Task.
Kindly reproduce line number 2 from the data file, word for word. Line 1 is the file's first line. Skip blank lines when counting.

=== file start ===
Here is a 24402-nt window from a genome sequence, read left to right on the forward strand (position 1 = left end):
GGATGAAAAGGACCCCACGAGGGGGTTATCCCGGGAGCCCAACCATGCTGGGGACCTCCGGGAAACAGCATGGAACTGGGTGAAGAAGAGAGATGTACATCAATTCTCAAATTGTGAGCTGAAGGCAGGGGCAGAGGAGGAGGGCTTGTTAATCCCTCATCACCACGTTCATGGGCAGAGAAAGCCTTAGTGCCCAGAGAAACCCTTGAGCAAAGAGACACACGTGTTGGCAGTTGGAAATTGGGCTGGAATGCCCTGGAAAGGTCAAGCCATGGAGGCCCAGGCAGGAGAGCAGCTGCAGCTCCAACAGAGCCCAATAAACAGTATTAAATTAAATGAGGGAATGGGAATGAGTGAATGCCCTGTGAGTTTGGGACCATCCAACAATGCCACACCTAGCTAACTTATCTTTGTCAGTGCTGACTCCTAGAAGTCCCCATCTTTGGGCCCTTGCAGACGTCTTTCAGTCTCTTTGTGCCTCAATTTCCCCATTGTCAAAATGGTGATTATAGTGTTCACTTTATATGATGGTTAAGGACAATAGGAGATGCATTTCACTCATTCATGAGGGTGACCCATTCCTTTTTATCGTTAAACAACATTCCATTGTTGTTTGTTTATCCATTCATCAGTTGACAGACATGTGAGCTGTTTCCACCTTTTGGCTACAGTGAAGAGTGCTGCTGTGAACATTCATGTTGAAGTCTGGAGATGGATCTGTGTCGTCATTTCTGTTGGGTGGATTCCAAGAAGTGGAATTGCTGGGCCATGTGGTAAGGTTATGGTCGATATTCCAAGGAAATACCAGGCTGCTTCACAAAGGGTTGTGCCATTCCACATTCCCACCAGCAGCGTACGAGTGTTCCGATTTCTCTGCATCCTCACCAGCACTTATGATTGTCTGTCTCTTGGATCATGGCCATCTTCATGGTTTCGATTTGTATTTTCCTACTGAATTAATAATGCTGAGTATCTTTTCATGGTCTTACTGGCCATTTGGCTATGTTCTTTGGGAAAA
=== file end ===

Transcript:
GGATGAAAAGGACCCCACGAGGGGGTTATCCCGGGAGCCCAACCATGCTGGGGACCTCCGGGAAACAGCATGGAACTGGGTGAAGAAGAGAGATGTACATCAATTCTCAAATTGTGAGCTGAAGGCAGGGGCAGAGGAGGAGGGCTTGTTAATCCCTCATCACCACGTTCATGGGCAGAGAAAGCCTTAGTGCCCAGAGAAACCCTTGAGCAAAGAGACACACGTGTTGGCAGTTGGAAATTGGGCTGGAATGCCCTGGAAAGGTCAAGCCATGGAGGCCCAGGCAGGAGAGCAGCTGCAGCTCCAACAGAGCCCAATAAACAGTATTAAATTAAATGAGGGAATGGGAATGAGTGAATGCCCTGTGAGTTTGGGACCATCCAACAATGCCACACCTAGCTAACTTATCTTTGTCAGTGCTGACTCCTAGAAGTCCCCATCTTTGGGCCCTTGCAGACGTCTTTCAGTCTCTTTGTGCCTCAATTTCCCCATTGTCAAAATGGTGATTATAGTGTTCACTTTATATGATGGTTAAGGACAATAGGAGATGCATTTCACTCATTCATGAGGGTGACCCATTCCTTTTTATCGTTAAACAACATTCCATTGTTGTTTGTTTATCCATTCATCAGTTGACAGACATGTGAGCTGTTTCCACCTTTTGGCTACAGTGAAGAGTGCTGCTGTGAACATTCATGTTGAAGTCTGGAGATGGATCTGTGTCGTCATTTCTGTTGGGTGGATTCCAAGAAGTGGAATTGCTGGGCCATGTGGTAAGGTTATGGTCGATATTCCAAGGAAATACCAGGCTGCTTCACAAAGGGTTGTGCCATTCCACATTCCCACCAGCAGCGTACGAGTGTTCCGATTTCTCTGCATCCTCACCAGCACTTATGATTGTCTGTCTCTTGGATCATGGCCATCTTCATGGTTTCGATTTGTATTTTCCTACTGAATTAATAATGCTGAGTATCTTTTCATGGTCTTACTGGCCATTTGGCTATGTTCTTTGGGAAAA